News / Asia

Walmart Delays Plans to Enter Indian Retail Market

FILE - Indian people shop at a Bharti-Walmart store on the outskirts of Chandigarh, India.FILE - Indian people shop at a Bharti-Walmart store on the outskirts of Chandigarh, India.
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FILE - Indian people shop at a Bharti-Walmart store on the outskirts of Chandigarh, India.
FILE - Indian people shop at a Bharti-Walmart store on the outskirts of Chandigarh, India.
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Anjana Pasricha
— After waiting for years to open superstores in India, the world’s biggest retailer, Walmart, has split with its Indian partner, delaying its ambitious plans to expand in the country. India opened the door for foreign retailers last year, but tough regulations are proving to be a deterrent, and virtually no foreign chains have come forward to invest in the country’s $400 billion retail sector so far.

After parting ways with its Indian partner, Bharti Enterprises, this week, Walmart said it will continue to run the 20 wholesale stores that the two companies operated jointly.  

Although it has not "packed its bags," (left the region,) the announcement indicated that the global retailer’s plans to open large supermarkets to sell directly to consumers in India have been put on hold.

That is because foreign companies cannot open retail stores without an Indian partner, although they can own wholesale businesses.
 
Walmart was the most enthusiastic about the massive potential in India, where the retail business is dominated by "mom and pop" (small, privately owned) stores. It was expected to be the first to crack the market after the government opened the sector to overseas investors last year.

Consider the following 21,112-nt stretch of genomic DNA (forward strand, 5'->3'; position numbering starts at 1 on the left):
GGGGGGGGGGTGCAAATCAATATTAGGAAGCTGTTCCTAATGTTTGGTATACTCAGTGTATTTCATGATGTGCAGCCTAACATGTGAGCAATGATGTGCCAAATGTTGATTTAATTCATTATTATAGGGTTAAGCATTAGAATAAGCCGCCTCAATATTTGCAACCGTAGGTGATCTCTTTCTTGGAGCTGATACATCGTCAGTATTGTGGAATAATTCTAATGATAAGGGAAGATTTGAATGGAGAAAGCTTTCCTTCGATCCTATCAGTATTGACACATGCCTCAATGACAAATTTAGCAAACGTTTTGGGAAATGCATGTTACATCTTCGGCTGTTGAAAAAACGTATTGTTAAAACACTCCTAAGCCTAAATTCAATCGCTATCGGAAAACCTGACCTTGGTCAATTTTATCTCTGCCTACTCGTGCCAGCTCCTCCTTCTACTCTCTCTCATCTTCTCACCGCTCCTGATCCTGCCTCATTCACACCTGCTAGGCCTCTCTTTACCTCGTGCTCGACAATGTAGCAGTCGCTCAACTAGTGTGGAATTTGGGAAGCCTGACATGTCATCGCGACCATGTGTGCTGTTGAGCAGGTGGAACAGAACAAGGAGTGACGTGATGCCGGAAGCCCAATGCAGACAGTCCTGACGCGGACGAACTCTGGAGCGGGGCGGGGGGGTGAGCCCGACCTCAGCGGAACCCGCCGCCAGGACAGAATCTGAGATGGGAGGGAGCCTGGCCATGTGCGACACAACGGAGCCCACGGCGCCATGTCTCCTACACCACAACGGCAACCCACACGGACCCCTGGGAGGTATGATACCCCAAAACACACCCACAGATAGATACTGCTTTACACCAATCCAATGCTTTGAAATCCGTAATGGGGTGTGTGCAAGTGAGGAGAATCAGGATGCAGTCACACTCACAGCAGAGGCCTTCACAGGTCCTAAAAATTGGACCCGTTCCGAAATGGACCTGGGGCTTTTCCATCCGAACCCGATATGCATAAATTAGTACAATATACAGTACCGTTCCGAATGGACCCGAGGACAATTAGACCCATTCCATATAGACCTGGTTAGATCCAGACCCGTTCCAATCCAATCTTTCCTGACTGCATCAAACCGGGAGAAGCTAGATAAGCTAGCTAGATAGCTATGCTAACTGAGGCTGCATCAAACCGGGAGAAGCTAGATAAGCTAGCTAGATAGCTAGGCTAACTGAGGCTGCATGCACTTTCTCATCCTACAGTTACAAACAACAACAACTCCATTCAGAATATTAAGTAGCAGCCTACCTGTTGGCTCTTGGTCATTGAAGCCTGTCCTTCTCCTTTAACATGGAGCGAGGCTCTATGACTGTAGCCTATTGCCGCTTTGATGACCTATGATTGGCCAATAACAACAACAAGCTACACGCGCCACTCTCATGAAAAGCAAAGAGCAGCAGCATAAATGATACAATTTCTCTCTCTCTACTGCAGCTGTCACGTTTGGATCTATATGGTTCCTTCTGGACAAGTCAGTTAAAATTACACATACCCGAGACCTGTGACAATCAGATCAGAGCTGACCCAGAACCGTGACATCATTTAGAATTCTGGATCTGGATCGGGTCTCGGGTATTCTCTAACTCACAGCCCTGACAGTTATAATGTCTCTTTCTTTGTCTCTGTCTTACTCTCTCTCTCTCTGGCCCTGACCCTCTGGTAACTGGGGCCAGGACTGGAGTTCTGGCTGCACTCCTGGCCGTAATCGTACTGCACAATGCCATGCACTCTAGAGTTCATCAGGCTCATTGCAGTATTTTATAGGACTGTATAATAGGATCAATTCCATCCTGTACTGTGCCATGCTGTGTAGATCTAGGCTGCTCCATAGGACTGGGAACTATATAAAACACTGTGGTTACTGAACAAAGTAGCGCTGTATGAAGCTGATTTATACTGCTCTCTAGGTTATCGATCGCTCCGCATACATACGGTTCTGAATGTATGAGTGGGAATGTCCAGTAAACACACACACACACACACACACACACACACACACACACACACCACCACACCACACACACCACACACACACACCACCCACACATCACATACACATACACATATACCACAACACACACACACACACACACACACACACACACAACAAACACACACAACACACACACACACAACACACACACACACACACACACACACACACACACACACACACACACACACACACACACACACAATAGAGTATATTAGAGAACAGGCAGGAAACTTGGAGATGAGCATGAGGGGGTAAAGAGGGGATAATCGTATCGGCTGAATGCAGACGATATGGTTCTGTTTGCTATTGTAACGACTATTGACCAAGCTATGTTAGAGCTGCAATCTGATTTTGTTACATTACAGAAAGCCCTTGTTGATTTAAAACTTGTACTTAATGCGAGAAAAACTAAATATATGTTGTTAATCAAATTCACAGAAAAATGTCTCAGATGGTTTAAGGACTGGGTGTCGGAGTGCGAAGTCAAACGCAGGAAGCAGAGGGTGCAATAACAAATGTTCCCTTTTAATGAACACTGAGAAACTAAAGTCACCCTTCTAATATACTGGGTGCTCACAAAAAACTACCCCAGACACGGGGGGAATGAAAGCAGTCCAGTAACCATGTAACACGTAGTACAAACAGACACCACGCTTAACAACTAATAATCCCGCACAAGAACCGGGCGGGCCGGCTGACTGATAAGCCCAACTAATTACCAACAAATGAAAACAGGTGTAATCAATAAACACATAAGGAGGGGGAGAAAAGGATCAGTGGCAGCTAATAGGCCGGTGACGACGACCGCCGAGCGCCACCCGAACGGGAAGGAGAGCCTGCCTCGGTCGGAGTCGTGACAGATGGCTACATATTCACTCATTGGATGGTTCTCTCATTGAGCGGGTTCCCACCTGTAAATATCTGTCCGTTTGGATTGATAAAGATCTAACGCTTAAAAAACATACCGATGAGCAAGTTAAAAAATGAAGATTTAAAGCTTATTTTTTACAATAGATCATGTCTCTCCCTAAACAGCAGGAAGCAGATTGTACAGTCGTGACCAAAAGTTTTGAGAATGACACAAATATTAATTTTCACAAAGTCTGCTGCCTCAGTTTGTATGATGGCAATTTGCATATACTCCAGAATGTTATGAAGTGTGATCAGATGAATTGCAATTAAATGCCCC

But a year on, there are virtually no takers in the supermarket sector.   

Retail analysts say Walmart and other foreign investors have been discouraged by stringent entry conditions imposed on overseas retailers. The government imposed these to make the liberalization measure, which has sparked fierce opposition, more politically palatable.  

Devangshu Dutta, head of retail consultancy Third Eyesight, cites one example of the kind of measures that are putting off investors: a rule that requires them to source 30 percent of their products from small and midsized Indian businesses.

“If you look at Walmart’s overall sourcing mix, a very large chunk of manufacturing happens in China and other Asian markets. India is growing, but it is quite a small fraction of their sourcing, which means they would need to take the time and effort to develop the Indian supply base to their standard," said Dutta. "That takes time and it’s a dampener if you are looking at a quick start.”

Walmart’s Asia Chief Executive Scott Price has also cited the sourcing rule as a “critical stumbling block.”
 
By opening up the retail sector, the government was hoping to attract billions of dollars in foreign investments to shore up India’s faltering economy.

But the head of the Retailers Association of India, Kumar Rajagopalan, said “too many clauses” are hampering such investment.

“That is putting in too many spokes in the wheel. Many of the retailers from overseas come in and see that there are 48 licenses to take in India. They don't know how to handle so many licenses, how to take care of so many compliances,” stated Rajagopalan.  

Analysts also said foreign retailers will probably wait until after India’s elections, scheduled to be held by next May, before making a decision on investing in the country. That is because the entry of overseas chains continues to be a politically charged subject, and there are worries about how any change in government may impact India’s retail policy.

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